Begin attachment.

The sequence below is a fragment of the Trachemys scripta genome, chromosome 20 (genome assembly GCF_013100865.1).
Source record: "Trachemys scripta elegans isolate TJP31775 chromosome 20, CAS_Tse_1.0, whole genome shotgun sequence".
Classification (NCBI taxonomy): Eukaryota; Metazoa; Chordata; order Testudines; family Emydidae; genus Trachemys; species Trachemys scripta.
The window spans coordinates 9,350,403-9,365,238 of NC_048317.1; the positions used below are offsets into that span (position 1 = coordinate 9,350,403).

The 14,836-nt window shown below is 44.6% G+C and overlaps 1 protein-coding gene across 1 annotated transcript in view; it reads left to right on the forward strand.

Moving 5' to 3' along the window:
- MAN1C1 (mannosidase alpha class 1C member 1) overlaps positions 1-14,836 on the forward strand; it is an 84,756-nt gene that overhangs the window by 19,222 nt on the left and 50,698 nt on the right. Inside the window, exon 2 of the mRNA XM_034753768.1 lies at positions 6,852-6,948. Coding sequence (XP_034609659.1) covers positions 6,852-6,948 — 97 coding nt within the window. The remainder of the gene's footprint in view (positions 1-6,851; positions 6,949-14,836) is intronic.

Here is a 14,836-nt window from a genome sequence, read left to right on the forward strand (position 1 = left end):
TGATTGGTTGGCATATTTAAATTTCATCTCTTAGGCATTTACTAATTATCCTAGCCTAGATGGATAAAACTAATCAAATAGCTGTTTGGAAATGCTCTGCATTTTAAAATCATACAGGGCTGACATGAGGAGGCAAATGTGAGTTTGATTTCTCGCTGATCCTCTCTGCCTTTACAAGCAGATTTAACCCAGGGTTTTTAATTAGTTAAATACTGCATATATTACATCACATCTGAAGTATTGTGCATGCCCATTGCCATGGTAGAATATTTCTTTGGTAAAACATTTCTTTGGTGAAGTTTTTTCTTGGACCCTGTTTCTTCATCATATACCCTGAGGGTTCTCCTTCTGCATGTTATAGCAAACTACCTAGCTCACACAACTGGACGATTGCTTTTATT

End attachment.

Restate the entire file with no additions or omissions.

The sequence below is a fragment of the Trachemys scripta genome, chromosome 20 (genome assembly GCF_013100865.1).
Source record: "Trachemys scripta elegans isolate TJP31775 chromosome 20, CAS_Tse_1.0, whole genome shotgun sequence".
Classification (NCBI taxonomy): Eukaryota; Metazoa; Chordata; order Testudines; family Emydidae; genus Trachemys; species Trachemys scripta.
The window spans coordinates 9,350,403-9,365,238 of NC_048317.1; the positions used below are offsets into that span (position 1 = coordinate 9,350,403).

The 14,836-nt window shown below is 44.6% G+C and overlaps 1 protein-coding gene across 1 annotated transcript in view; it reads left to right on the forward strand.

Moving 5' to 3' along the window:
- MAN1C1 (mannosidase alpha class 1C member 1) overlaps positions 1-14,836 on the forward strand; it is an 84,756-nt gene that overhangs the window by 19,222 nt on the left and 50,698 nt on the right. Inside the window, exon 2 of the mRNA XM_034753768.1 lies at positions 6,852-6,948. Coding sequence (XP_034609659.1) covers positions 6,852-6,948 — 97 coding nt within the window. The remainder of the gene's footprint in view (positions 1-6,851; positions 6,949-14,836) is intronic.

Here is a 14,836-nt window from a genome sequence, read left to right on the forward strand (position 1 = left end):
TGATTGGTTGGCATATTTAAATTTCATCTCTTAGGCATTTACTAATTATCCTAGCCTAGATGGATAAAACTAATCAAATAGCTGTTTGGAAATGCTCTGCATTTTAAAATCATACAGGGCTGACATGAGGAGGCAAATGTGAGTTTGATTTCTCGCTGATCCTCTCTGCCTTTACAAGCAGATTTAACCCAGGGTTTTTAATTAGTTAAATACTGCATATATTACATCACATCTGAAGTATTGTGCATGCCCATTGCCATGGTAGAATATTTCTTTGGTAAAACATTTCTTTGGTGAAGTTTTTTCTTGGACCCTGTTTCTTCATCATATACCCTGAGGGTTCTCCTTCTGCATGTTATAGCAAACTACCTAGCTCACACAACTGGACGATTGCTTTTATT